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Heavy drinkers will be eligible for liver transplants for the first time

NHS Blood and Transplant says patients with alcohol-related liver disease will be eligible for liver transplants under a pilot scheme

Ingrid Torjesen

Friday, 04 April 2014

People with a severe alcohol-related liver disease will be eligible for liver transplants for the first time in the UK under a pilot scheme, NHS Blood and Transplant (NHSBT) has announced.

However, only patients aged 18 to 40 who had not previously been treated for a drink problem will be considered for a transplant. These patients also must not have seen a doctor about liver disease or been diagnosed with a drink problem before.

People with severe alcohol-associated hepatitis (SAAH) had not previously been considered for transplants because they were often severely ill when first seen by a clinician and would be unlikely to survive a period of abstinence before transplantation. However, a study* published in the New England Journal of Medicine in November 2011 has suggested that early transplantation in some patients with SAAH could produce positive outcomes and increase survival rates.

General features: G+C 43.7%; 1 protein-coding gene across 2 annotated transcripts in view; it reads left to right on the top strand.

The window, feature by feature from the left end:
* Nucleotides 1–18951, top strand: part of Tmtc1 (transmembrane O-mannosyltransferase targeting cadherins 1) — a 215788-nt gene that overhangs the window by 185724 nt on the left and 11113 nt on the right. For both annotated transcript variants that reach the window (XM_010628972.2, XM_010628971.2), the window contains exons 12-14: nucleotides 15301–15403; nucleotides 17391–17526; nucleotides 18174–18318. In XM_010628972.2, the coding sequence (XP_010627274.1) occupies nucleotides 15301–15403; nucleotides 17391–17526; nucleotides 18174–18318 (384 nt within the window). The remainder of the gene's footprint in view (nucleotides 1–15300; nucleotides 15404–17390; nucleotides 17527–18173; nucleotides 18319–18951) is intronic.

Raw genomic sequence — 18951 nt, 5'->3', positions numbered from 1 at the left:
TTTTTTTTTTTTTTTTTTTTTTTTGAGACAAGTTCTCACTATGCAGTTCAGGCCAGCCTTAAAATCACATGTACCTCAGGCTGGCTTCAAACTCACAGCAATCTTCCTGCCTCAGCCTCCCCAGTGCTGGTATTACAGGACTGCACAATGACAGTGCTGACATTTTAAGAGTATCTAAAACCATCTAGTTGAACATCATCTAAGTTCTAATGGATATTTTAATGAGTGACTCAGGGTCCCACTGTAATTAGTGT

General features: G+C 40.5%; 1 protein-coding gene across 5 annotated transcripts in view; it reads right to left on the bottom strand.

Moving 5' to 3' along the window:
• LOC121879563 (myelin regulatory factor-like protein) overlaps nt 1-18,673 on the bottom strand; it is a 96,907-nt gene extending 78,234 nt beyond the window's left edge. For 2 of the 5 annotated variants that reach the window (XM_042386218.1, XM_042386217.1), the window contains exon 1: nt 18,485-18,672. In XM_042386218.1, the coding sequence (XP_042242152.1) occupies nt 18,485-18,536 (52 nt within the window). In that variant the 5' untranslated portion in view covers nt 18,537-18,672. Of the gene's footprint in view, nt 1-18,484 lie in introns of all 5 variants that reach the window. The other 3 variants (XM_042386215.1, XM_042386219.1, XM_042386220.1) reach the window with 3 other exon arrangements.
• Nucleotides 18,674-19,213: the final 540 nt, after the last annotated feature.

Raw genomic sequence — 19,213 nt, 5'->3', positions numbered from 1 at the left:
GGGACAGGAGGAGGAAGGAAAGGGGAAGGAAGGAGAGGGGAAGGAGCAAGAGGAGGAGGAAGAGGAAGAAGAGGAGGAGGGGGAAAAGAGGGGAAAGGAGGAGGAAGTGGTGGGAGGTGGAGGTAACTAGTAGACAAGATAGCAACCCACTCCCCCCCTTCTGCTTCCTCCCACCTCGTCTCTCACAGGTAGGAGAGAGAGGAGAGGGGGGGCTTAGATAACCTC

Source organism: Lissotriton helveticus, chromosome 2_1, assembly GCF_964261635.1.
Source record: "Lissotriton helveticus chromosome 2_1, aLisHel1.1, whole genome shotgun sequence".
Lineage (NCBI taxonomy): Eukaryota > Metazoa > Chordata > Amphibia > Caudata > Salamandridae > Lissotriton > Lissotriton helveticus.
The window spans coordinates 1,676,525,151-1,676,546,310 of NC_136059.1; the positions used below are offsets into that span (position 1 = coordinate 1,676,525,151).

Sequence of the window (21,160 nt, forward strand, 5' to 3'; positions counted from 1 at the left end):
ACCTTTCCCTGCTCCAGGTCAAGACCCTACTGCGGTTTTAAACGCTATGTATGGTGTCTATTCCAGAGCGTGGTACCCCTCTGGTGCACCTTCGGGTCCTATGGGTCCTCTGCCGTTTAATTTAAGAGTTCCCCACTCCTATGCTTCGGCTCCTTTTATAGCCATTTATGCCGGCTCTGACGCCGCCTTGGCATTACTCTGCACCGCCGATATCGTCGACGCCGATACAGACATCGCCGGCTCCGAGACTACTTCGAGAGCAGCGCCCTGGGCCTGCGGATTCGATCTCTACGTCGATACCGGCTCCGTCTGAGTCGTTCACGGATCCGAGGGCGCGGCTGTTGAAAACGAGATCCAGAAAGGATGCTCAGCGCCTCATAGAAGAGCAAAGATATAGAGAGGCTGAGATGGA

NHS Blood and Transplant said that 20 people with severe alcohol-associated hepatitis will be identified and put on waiting list for a liver transplant, provided they meet the strict criteria.

Approximately 900 liver transplants are carried out every year and around one in five liver transplants are given for alcohol-related reasons.

*doi: 10.1056/NEJMe1110864

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